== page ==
Disk-based computer viruses came of age with MS-DOS; network-based viruses came of age with Microsoft Windows. (The most stunning recent example is the widespread Storm worm which is at this very minute probably sending you pump-and-dump and greeting card spam.)
Most Linux and OS X users have a frustratingly smug attitude of “we're immune to viruses, because we use Unix.” This is obviously false: the original Internet worm ran on Unix. The simple security mechanisms in Unix-based systems do raise the virus-writing bar slightly, but a more likely explanation of the lack of viruses on Unix-based systems is their lack of current market share: Windows users are simply a much bigger and therefore more attractive target.
Especially for these smug Unix users, it should be sobering to read Tom Duff's 1987 technical report “Viral Attacks on UNIX® System Security,” which describes a simple, benign disk-based virus targeted at Unix executables. Even working under the constraints of the Unix permission bits, Duff managed to infect 466 files across 46 systems over a period of a few months, including an experimental “secure” version of Unix (to its credit, the kernel on that system did detect the virus). Duff's paper also describes a simple virus written in shell script. He cautions:
However sorely you are tempted, do not run this code. It got loose on my machine while being debugged for inclusion in this paper, and within an hour had infected about 140 files, at which time several copies were energetically seeking other files to infect, running the machine's load average, normally between .05 and 1.25, up to about 17. I had to stop the machine in the middle of a work day and spend three hours scouring the disks, earning the ire of ten or so co-workers. I feel extremely fortunate that it did not escape onto the Datakit network.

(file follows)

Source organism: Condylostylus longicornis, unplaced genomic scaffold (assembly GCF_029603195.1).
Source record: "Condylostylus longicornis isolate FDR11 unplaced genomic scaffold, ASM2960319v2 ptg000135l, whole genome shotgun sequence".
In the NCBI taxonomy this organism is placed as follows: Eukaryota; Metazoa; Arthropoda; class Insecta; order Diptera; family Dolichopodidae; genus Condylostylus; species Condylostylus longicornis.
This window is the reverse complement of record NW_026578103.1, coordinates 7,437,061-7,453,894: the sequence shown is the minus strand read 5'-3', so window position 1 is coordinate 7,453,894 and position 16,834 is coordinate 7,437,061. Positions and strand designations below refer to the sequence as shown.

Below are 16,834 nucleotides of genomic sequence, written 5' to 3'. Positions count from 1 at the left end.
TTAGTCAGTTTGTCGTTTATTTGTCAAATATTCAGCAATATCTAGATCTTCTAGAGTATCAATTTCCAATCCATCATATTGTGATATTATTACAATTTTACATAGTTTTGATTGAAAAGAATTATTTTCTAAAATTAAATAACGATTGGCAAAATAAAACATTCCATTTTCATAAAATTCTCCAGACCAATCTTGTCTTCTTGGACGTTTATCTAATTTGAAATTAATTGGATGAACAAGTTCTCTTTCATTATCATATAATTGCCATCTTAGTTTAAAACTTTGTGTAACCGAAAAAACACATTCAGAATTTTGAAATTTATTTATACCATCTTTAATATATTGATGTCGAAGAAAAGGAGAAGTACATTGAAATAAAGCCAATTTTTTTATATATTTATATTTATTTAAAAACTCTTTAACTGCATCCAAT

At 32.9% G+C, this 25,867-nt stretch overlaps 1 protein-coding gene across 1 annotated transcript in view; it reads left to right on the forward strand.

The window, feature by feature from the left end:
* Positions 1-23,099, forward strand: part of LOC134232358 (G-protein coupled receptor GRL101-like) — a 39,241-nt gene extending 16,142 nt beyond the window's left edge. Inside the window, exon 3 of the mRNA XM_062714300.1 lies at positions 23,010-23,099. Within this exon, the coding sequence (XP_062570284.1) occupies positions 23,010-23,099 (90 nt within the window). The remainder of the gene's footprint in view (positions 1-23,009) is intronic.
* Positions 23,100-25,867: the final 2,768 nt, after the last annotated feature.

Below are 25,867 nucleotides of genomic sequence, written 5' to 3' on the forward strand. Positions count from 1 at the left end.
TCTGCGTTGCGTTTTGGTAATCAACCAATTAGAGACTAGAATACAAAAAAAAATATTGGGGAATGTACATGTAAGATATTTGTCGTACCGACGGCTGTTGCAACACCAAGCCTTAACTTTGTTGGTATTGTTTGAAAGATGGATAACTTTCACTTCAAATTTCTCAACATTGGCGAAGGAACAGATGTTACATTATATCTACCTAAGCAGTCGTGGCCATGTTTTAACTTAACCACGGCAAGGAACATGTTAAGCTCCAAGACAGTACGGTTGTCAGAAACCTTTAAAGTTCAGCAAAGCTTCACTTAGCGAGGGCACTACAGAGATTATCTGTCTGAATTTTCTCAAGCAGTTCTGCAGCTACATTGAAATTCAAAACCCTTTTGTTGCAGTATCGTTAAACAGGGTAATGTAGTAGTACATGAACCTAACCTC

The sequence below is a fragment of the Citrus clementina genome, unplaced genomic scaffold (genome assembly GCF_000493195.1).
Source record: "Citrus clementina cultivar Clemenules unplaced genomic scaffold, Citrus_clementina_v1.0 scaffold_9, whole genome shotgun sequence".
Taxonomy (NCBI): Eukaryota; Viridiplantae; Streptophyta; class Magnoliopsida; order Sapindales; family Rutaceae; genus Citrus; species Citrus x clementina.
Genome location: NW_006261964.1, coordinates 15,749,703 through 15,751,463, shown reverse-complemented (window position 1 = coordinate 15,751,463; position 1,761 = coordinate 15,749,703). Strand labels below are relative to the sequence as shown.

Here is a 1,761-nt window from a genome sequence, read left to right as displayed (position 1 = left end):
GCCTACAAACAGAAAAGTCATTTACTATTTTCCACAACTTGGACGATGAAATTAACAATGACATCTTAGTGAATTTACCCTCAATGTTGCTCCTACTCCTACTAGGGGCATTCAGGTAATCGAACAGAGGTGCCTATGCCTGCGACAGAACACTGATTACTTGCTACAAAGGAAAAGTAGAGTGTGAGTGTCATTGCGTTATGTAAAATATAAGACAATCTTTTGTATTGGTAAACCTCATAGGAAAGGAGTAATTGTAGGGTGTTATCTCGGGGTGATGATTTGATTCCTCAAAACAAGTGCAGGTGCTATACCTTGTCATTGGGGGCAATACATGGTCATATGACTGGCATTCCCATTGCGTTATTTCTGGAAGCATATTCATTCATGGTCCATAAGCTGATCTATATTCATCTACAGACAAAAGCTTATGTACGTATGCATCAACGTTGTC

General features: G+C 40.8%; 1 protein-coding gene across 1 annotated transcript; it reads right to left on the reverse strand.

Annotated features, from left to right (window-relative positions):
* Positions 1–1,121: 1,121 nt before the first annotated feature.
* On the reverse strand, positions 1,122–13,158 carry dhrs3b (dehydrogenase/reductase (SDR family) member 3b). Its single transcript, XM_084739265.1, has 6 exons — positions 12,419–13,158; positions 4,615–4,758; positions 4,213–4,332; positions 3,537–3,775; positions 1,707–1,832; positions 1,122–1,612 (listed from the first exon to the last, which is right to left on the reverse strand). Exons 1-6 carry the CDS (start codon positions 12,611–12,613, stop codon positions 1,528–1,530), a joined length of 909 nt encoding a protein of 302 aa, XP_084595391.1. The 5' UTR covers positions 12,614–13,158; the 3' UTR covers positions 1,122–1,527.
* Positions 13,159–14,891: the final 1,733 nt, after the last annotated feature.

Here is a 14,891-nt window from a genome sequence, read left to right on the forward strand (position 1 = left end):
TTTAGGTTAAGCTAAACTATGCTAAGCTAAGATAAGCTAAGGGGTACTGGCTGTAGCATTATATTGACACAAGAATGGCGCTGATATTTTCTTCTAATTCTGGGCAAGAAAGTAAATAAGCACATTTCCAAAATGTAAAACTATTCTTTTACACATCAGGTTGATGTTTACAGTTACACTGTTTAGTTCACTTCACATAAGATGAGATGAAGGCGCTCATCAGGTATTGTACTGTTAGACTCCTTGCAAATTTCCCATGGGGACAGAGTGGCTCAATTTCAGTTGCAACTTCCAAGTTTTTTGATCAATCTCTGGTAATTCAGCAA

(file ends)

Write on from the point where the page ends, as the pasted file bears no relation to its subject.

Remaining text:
Doug McIlroy's 1989 paper “Virology 101” (gzipped PostScript) carries the shell script virus farther, developing progressively more virulent strains. McIlroy summarizes his paper:
There is nothing mysterious about computer viruses. A working, but easily observable, virus can be written in a few lines of code. Although particular virus attacks may be guarded against, no general defense within one domain of reference is possible; viruses are a natural consequence of stored-program computation. Like other hazards of technology, their thread may be mitigated by cautious behavior and community sanctions.
(Finally, of course, there is Thompson's “Reflections on Trusting Trust,” but that's a discussion for another day.)